Sometimes it’s fun to do things just because they are interesting. This idea seems to be behind minimalist programming languages (languages with barely enough keywords to be viable). These languages have no useful purpose except to pose a challenge to programmers using them. Here’s one I played with on the Arduino.
A long time ago (2012) I wrote an application called MultiBlink that allowed me to control many simultaneous independent monochrome LEDs lighting in patterns. The original version was updated a number of times, gaining more features (and complexity) with each iteration. Recently I updated MultiBlink to version 5, which included a conversion to using neopixel type RGB LEDs controlled using the FastLED library.
Whilst updating an old application that implemented PWM color control of hard-wired RBG leds to NeoPixel type devices, I had to work out a new way to transition between colors. PWM is not an applicable technique when using serially controlled LEDs.
Here’s what resulted.
In the first part we built up some percussion sensors using piezo electric elements that can detect a strike and provide feedback on the strength of the blow.
In this part we define a software framework that turns these, and any other similar sensors, into a DIY percussion kit.
As a child I enjoyed playing an electronic light-and-sound game called Simon. This memory had completely slipped from my memory until I recently saw something about it on the internet.
As this seemed to be a good subject for some Arduino recreational programming, I did some research and recreated the game using Arduino code. Here’s the result.
A question that I am asked on a regular basis is why particular characters in messages are not displayed ‘as-expected’ by the Parola library. These characters, often typed in from the Serial monitor or embedded within strings, contain non-ASCII characters. Here’s what is happening.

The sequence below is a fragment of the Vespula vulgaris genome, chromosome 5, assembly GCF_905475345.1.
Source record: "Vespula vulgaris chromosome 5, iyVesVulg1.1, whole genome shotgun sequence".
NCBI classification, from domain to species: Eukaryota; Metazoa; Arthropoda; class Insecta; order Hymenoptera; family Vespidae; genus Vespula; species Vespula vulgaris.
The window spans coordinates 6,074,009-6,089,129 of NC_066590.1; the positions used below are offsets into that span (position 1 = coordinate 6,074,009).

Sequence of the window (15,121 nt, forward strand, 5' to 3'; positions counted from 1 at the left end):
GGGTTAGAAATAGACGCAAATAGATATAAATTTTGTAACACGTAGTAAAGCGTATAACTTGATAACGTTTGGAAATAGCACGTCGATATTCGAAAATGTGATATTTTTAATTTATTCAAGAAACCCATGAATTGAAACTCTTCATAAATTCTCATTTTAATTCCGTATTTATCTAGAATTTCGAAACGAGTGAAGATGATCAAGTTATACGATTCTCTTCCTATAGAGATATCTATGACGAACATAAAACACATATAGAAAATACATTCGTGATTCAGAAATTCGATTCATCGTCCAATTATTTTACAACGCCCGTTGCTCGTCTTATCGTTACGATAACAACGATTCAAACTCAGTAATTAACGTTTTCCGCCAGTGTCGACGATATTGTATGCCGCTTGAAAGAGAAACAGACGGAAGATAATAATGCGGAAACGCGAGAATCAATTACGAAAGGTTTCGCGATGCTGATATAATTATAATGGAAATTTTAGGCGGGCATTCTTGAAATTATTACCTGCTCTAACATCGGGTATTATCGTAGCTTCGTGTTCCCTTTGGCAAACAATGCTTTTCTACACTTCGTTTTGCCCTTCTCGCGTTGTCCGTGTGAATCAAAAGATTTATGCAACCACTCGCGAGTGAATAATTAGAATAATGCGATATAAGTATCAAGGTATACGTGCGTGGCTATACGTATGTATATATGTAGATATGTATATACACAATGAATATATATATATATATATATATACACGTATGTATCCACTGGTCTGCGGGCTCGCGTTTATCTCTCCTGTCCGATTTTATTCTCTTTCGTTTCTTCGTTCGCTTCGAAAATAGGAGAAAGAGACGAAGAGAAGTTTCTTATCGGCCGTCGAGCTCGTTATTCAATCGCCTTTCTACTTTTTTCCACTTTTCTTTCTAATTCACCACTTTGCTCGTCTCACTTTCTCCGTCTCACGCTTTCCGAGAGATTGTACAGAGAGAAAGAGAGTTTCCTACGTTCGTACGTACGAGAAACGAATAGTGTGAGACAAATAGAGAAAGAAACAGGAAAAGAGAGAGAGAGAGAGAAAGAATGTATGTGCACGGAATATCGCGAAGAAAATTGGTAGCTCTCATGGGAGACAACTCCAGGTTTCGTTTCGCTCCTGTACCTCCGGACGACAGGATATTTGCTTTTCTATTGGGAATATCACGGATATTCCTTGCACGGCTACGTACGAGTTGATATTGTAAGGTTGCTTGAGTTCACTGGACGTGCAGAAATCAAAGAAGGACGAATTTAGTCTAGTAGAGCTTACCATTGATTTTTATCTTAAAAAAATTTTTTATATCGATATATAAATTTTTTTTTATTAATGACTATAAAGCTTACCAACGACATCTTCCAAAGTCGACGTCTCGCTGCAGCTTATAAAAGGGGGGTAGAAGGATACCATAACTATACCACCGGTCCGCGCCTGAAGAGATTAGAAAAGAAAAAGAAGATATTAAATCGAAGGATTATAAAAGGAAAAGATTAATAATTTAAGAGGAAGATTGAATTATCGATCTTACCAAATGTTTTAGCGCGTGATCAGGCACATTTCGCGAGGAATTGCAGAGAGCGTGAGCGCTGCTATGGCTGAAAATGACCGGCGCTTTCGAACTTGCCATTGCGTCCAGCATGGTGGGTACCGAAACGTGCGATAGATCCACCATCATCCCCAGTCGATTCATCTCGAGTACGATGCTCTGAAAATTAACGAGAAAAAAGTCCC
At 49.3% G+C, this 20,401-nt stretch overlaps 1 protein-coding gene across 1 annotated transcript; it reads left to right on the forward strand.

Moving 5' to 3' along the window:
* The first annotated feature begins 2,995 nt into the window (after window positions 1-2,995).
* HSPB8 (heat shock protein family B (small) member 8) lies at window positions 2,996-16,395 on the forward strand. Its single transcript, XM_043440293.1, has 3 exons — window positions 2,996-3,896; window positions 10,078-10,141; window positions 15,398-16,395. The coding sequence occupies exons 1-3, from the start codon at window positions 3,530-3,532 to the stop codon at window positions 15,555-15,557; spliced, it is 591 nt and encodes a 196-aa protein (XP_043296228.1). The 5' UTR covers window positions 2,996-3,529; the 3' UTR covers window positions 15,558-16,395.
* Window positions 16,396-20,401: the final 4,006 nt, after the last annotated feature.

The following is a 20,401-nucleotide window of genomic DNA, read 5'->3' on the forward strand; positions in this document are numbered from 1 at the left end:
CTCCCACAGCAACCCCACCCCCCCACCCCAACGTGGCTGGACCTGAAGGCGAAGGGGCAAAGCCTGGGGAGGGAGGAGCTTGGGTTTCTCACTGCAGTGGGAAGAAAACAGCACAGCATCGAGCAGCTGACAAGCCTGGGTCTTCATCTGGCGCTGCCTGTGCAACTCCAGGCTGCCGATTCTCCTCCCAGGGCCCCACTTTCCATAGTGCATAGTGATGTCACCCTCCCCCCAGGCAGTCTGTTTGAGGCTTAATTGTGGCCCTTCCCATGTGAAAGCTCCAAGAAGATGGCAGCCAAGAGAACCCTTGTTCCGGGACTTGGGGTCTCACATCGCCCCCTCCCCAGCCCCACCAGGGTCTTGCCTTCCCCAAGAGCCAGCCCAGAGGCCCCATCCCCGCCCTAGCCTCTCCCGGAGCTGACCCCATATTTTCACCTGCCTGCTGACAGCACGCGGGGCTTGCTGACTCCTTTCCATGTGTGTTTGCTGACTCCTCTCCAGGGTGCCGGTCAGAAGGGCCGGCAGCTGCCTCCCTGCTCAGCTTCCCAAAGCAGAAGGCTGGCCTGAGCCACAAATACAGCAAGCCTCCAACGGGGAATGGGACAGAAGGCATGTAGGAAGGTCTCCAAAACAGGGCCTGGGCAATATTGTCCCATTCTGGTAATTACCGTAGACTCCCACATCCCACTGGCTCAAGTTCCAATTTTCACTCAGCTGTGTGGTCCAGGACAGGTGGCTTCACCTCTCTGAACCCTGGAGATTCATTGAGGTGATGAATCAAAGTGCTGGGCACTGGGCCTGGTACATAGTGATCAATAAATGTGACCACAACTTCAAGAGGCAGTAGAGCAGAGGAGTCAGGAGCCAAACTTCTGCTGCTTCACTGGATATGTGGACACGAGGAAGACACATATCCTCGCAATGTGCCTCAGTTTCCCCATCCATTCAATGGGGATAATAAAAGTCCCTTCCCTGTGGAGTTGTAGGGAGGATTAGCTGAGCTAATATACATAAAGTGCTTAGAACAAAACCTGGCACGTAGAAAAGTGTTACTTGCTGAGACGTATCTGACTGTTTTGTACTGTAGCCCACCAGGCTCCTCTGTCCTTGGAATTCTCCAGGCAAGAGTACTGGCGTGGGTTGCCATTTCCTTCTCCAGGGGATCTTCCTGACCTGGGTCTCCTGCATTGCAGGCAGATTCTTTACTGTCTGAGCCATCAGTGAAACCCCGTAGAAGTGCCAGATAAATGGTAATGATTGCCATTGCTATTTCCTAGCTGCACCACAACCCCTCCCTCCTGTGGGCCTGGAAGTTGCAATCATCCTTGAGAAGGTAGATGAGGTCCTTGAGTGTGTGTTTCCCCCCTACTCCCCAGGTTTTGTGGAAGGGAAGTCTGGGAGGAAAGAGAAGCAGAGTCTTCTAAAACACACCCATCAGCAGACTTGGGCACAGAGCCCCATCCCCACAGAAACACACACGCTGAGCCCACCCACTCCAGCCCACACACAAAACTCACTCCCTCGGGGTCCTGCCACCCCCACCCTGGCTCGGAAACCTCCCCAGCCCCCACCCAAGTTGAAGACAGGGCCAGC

Part 1 and part 2 of this series set up the hardware and software infrastructure to support end-user applications using the YM2413 synthesizer. These are discussed in this final instalment.
The first part concluded with the YM2413 hardware and an amplifier on a test Arduino Uno shield. In this and the next part we explore the interface to the device and how to control the hardware to make music.
My project ‘to-do’ list has for a long time included automating a percussion instrument. I recently decided that a xylophone or glockenspiel type instrument would be a good idea … until I saw the cost of one of those things!
So to fulfill my ambition in an economical way, I downsized to automating a toy glockenspiel. Here’s how it went.
Ring Tone Text Transfer Language (RTTTL) was developed by Nokia in the 1980’s as a format and mechanism to manage ringtones on cell phones. As Nokia was leader brand at the time, this method was quickly adopted by many other manufacturers and became the de-facto standard for ringtones.
As cell phone hardware became more capable, the use of RTTTL has diminished in favour of more advanced sound production – today most ringtones are simply ordinary sound files. RTTTL files, however, are still useful in may applications.